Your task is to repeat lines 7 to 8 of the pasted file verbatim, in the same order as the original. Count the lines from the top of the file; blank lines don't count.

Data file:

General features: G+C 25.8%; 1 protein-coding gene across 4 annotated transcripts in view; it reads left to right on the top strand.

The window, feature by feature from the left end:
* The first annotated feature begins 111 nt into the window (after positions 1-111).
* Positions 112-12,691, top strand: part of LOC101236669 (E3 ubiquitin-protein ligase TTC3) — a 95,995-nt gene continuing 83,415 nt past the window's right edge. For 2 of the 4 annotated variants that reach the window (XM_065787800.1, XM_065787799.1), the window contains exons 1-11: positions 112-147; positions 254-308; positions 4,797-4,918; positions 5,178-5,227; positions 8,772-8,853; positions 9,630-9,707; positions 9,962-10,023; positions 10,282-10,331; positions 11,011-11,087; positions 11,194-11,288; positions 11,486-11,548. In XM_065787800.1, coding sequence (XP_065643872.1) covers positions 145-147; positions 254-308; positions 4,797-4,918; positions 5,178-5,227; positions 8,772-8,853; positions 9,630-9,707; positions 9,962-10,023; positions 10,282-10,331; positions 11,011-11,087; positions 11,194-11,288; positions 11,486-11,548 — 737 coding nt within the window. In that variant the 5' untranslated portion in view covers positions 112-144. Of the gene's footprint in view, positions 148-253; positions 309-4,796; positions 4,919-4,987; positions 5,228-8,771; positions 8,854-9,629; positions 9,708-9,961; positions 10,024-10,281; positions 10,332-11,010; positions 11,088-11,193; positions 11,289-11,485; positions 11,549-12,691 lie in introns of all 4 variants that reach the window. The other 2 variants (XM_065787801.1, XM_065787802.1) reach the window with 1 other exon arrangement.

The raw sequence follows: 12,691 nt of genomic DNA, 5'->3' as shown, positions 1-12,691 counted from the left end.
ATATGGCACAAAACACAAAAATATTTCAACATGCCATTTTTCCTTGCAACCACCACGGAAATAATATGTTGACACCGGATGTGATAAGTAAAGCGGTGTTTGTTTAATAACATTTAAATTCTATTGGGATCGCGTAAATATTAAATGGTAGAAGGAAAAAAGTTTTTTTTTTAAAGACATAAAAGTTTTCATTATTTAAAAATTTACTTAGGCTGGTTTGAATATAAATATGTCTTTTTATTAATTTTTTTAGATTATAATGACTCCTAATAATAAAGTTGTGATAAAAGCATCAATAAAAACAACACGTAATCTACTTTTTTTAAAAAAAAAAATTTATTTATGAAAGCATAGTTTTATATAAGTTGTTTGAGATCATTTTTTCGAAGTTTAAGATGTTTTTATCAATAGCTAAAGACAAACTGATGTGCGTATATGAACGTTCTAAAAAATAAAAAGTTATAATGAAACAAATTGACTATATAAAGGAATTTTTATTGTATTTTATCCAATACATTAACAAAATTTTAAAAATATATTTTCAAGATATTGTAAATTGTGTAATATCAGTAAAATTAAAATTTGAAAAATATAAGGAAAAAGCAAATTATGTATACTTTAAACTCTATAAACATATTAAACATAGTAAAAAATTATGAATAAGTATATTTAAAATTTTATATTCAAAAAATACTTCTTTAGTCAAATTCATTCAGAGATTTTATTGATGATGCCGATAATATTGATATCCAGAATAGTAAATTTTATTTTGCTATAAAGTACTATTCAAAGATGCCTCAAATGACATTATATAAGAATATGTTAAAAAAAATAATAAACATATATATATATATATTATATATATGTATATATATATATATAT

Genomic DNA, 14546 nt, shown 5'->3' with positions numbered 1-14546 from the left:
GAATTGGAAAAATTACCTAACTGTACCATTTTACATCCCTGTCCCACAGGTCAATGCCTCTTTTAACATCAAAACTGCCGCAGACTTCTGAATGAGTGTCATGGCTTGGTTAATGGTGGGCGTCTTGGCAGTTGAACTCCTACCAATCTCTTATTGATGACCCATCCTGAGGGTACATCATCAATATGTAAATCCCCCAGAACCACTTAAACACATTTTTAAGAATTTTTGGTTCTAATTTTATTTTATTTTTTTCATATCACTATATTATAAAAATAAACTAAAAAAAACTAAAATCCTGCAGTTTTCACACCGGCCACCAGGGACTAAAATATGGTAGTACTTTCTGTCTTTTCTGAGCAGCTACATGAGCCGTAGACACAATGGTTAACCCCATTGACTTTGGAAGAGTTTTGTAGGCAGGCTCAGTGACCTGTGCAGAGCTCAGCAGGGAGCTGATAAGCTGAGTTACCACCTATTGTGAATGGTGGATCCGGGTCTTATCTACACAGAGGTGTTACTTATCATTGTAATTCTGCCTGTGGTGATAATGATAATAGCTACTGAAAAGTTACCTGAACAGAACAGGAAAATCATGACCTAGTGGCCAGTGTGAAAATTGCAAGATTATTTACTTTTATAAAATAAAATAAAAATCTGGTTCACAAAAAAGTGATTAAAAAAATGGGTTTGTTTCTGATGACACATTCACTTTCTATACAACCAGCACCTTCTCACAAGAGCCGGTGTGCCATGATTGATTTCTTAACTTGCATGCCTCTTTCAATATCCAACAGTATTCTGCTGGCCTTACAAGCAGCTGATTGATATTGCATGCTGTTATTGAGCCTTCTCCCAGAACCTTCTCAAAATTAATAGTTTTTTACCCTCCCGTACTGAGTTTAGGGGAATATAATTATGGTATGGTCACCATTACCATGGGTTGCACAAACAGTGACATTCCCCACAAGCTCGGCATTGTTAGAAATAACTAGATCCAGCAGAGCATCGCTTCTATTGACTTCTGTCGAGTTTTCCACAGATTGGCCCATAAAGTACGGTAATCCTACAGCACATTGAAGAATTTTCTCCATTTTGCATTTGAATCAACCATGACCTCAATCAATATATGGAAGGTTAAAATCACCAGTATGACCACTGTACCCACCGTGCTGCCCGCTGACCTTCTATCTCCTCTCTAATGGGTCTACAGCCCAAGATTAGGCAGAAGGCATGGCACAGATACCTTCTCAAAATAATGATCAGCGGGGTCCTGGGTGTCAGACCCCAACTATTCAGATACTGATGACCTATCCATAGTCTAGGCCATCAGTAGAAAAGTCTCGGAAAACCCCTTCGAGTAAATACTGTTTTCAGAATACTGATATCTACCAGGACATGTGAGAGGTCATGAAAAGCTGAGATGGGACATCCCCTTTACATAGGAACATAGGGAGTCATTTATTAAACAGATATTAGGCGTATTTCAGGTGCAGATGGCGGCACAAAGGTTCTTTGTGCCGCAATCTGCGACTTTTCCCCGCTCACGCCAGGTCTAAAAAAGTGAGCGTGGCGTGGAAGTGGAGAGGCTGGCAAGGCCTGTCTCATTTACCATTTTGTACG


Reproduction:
Genomic DNA, 14546 nt, shown 5'->3' with positions numbered 1-14546 from the left:
GAATTGGAAAAATTACCTAACTGTACCATTTTACATCCCTGTCCCACAGGTCAATGCCTCTTTTAACATCAAAACTGCCGCAGACTTCTGAATGAGTGTCATGGCTTGGTTAATGGTGGGCGTCTTGGCAGTTGAACTCCTACCAATCTCTTATTGATGACCCATCCTGAGGGTACATCATCAATATGTAAATCCCCCAGAACCACTTAAACACATTTTTAAGAATTTTTGGTTCTAATTTTATTTTATTTTTTTCATATCACTATATTATAAAAATAAACTAAAAAAAACTAAAATCCTGCAGTTTTCACACCGGCCACCAGGGACTAAAATATGGTAGTACTTTCTGTCTTTTCTGAGCAGCTACATGAGCCGTAGACACAATGGTTAACCCCATTGACTTTGGAAGAGTTTTGTAGGCAGGCTCAGTGACCTGTGCAGAGCTCAGCAGGGAGCTGATAAGCTGAGTTACCACCTATTGTGAATGGTGGATCCGGGTCTTATCTACACAGAGGTGTTACTTATCATTGTAATTCTGCCTGTGGTGATAATGATAATAGCTACTGAAAAGTTACCTGAACAGAACAGGAAAATCATGACCTAGTGGCCAGTGTGAAAATTGCAAGATTATTTACTTTTATAAAATAAAATAAAAATCTGGTTCACAAAAAAGTGATTAAAAAAATGGGTTTGTTTCTGATGACACATTCACTTTCTATACAACCAGCACCTTCTCACAAGAGCCGGTGTGCCATGATTGATTTCTTAACTTGCATGCCTCTTTCAATATCCAACAGTATTCTGCTGGCCTTACAAGCAGCTGATTGATATTGCATGCTGTTATTGAGCCTTCTCCCAGAACCTTCTCAAAATTAATAGTTTTTTACCCTCCCGTACTGAGTTTAGGGGAATATAATTATGGTATGGTCACCATTACCATGGGTTGCACAAACAGTGACATTCCCCACAAGCTCGGCATTGTTAGAAATAACTAGATCCAGCAGAGCATCGCTTCTATTGACTTCTGTCGAGTTTTCCACAGATTGGCCCATAAAGTACGGTAATCCTACAGCACATTGAAGAATTTTCTCCATTTTGCATTTGAATCAACCATGACCTCAATCAATATATGGAAGGTTAAAATCACCAGTATGACCACTGTACCCACCGTGCTGCCCGCTGACCTTCTATCTCCTCTCTAATGGGTCTACAGCCCAAGATTAGGCAGAAGGCATGGCACAGATACCTTCTCAAAATAATGATCAGCGGGGTCCTGGGTGTCAGACCCCAACTATTCAGATACTGATGACCTATCCATAGTCTAGGCCATCAGTAGAAAAGTCTCGGAAAACCCCTTCGAGTAAATACTGTTTTCAGAATACTGATATCTACCAGGACATGTGAGAGGTCATGAAAAGCTGAGATGGGACATCCCCTTTACATAGGAACATAGGGAGTCATTTATTAAACAGATATTAGGCGTATTTCAGGTGCAGATGGCGGCACAAAGGTTCTTTGTGCCGCAATCTGCGACTTTTCCCCGCTCACGCCAGGTCTAAAAAAGTGAGCGTGGCGTGGAAGTGGAGAGGCTGGCAAGGCCTGTCTCATTTACCATTTTGTACG